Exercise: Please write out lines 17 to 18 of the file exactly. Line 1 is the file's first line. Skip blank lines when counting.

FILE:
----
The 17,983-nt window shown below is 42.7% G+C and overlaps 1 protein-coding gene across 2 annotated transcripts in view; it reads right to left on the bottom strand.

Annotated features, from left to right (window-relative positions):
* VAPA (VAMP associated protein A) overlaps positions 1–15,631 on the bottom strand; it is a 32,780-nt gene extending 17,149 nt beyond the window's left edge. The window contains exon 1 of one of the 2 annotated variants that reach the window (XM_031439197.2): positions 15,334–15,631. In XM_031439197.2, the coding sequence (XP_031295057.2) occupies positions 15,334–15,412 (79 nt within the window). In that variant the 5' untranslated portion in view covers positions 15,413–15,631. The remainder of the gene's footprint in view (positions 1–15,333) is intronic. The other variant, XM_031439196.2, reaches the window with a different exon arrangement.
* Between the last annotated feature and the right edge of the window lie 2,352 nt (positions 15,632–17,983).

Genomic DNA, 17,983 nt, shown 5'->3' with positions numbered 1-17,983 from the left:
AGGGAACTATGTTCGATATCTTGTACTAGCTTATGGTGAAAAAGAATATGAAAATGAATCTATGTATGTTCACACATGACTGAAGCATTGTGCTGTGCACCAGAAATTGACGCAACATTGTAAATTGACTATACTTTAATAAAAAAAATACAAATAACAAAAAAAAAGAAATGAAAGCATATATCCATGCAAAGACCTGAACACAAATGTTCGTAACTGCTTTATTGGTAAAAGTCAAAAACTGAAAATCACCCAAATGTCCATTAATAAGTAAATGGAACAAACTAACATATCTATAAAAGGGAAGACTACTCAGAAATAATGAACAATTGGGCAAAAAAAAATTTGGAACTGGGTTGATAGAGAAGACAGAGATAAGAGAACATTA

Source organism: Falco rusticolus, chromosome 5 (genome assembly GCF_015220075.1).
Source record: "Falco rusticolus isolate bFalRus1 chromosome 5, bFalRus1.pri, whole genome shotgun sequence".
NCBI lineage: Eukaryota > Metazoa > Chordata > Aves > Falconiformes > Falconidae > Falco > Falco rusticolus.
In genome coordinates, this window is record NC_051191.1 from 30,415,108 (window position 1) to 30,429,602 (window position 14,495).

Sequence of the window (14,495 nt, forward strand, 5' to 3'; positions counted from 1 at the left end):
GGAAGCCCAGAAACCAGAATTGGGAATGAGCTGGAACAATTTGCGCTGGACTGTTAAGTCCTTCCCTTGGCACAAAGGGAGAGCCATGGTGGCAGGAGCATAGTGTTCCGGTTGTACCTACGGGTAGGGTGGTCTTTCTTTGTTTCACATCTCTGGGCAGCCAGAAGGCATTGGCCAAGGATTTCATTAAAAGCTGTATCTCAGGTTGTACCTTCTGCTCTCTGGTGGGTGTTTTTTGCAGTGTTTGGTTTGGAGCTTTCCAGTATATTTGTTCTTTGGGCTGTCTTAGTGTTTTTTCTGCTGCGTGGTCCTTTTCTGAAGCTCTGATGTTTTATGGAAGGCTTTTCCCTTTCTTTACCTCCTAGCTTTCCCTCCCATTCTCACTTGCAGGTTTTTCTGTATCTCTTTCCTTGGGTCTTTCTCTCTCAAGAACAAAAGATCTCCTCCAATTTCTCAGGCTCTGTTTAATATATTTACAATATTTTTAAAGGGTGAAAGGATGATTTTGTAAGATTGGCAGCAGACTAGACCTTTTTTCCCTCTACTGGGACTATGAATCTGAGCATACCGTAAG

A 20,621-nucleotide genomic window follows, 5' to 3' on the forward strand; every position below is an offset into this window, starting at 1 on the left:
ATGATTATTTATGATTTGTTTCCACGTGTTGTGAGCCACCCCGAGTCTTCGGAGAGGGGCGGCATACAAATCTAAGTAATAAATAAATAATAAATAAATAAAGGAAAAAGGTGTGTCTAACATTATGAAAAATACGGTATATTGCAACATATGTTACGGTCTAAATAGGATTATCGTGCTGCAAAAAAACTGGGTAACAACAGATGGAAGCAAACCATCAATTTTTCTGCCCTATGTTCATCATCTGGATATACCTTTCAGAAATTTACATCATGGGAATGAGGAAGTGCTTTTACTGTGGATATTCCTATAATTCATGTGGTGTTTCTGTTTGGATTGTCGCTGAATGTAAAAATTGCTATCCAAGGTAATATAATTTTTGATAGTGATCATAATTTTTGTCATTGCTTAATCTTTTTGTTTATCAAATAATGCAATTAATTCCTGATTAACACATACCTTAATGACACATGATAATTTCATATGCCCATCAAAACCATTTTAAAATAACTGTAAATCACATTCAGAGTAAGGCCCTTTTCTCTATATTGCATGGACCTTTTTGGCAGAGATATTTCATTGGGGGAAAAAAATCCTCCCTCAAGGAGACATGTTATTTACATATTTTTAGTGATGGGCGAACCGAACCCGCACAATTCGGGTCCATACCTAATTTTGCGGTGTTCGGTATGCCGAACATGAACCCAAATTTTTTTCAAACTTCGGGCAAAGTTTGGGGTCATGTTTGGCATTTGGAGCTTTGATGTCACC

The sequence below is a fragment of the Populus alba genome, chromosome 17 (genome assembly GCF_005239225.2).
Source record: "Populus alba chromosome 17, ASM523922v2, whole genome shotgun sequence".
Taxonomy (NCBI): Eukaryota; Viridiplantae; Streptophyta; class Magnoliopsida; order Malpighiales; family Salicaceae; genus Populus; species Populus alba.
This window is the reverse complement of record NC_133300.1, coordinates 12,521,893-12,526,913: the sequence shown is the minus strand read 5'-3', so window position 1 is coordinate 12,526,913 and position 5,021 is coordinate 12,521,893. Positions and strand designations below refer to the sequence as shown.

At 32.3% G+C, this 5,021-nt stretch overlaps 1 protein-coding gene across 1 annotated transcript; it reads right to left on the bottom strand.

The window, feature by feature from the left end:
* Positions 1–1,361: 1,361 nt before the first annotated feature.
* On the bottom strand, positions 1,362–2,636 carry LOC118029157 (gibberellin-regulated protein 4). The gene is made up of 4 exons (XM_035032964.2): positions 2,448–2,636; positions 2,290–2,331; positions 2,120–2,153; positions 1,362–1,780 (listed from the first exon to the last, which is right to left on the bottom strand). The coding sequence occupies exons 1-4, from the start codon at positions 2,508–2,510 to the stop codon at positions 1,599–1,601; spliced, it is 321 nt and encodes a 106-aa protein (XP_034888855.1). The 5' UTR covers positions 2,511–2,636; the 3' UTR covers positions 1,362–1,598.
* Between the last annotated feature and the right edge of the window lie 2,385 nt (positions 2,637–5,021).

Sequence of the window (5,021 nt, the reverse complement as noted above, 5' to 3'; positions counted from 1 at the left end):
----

Taxonomy (NCBI): Eukaryota; Viridiplantae; Streptophyta; class Magnoliopsida; order Malpighiales; family Salicaceae; genus Populus; species Populus alba.
This window is the reverse complement of record NC_133300.1, coordinates 12,521,893-12,526,913: the sequence shown is the minus strand read 5'-3', so window position 1 is coordinate 12,526,913 and position 5,021 is coordinate 12,521,893. Positions and strand designations below refer to the sequence as shown.